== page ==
Antarctica Shock: Here’s What Melted 20% Of An Island’s Snow In 9 Days

Global warming seems to be one of the worst enemies of humanity, besides the new coronavirus, aka COVID 19, who is triggering a lot of panic all over the world these days.

This is definitely causing a lot of damage to our planet, and the fact that glaciers are melting at a faster rate than ever before could also have catastrophic results.

For instance, not too long ago, we were reporting about the “doomsday glacier,” a potential bringer of tragedy for our planet.

Then, it’s been also revealed that we’re also looking at another lethal threat: Daily Mail recently revealed that unknown ancient viruses with the potential to harm us, which are up to 15,000 years old, had been discovered luring in the prehistoric ice atop the Tibetan plateau.

New heat wave leads to massive ice melt 

Now, it seems that that something led to the melting of 20% of an island’s snow in only nine days – this was a heat wave. This is definitely a common symptom of the climate crisis.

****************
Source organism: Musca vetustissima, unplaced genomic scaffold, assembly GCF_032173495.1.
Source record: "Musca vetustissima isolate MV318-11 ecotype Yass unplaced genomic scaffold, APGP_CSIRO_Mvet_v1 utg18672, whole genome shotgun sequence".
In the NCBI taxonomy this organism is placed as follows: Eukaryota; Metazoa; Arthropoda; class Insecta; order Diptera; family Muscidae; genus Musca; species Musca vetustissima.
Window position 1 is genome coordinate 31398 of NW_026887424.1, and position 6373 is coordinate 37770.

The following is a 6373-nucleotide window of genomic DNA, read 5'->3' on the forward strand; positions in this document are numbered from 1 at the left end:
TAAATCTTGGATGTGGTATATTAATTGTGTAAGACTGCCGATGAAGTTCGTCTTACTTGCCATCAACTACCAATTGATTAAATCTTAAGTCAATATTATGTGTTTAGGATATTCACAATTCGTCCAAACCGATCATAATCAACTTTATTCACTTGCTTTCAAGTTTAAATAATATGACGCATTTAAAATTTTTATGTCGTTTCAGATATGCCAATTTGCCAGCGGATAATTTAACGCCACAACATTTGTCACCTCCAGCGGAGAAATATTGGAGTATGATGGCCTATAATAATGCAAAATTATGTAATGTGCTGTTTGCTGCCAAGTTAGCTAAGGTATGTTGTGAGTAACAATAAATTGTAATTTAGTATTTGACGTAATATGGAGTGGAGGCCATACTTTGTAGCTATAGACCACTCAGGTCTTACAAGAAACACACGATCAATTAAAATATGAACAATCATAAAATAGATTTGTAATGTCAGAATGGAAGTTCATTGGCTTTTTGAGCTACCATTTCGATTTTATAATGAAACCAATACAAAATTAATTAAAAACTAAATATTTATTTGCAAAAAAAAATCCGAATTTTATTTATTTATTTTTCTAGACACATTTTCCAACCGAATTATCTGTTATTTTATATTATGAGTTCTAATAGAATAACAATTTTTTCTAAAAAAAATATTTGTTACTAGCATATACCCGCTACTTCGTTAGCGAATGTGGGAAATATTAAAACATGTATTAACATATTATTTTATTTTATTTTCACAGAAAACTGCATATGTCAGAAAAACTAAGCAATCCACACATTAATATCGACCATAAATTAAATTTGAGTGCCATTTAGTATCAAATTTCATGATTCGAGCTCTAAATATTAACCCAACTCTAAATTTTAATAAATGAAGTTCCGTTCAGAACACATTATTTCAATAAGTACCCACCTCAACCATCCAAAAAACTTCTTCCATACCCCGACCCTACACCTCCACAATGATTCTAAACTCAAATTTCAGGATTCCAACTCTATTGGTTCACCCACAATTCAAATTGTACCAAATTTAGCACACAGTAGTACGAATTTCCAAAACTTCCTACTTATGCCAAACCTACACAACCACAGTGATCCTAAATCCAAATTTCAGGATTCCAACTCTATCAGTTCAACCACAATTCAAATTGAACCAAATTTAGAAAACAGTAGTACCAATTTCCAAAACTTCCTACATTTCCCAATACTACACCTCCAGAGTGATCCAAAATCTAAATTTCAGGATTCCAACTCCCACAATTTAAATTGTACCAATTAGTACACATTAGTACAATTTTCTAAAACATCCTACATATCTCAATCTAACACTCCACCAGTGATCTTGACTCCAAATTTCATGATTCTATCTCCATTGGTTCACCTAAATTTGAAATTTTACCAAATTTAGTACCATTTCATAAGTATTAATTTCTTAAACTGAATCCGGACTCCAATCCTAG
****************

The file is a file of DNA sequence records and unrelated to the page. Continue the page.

MSM revealed some images that show Eagle Island on the northeastern peninsula of the icy continent at the start of this month’s Antarctic heat wave.

It seems that by the end of the ninth day heat event, much of the island beneath the ice cap has been exposed and pools of meltwater opened up on the surface of the island as well.

Antarctica experienced the hottest day on record 

It’s also worth noting that Antarctica experienced the hottest day on record earlier this month.

In 9 days, 4 inches of Eagle Island’s snowpack melted – this is about 20% of the island’s total seasonal snow accumulation, according to NASA’s Earth Observatory.

“I haven’t seen melt ponds develop this quickly in Antarctica,” Mauri Pelto, a geologist at Nichols College in Massachusetts, stated for NASA’s Earth Observatory.

He continued and said: “You see these kinds of melt events in Alaska and Greenland, but not usually in Antarctica.”

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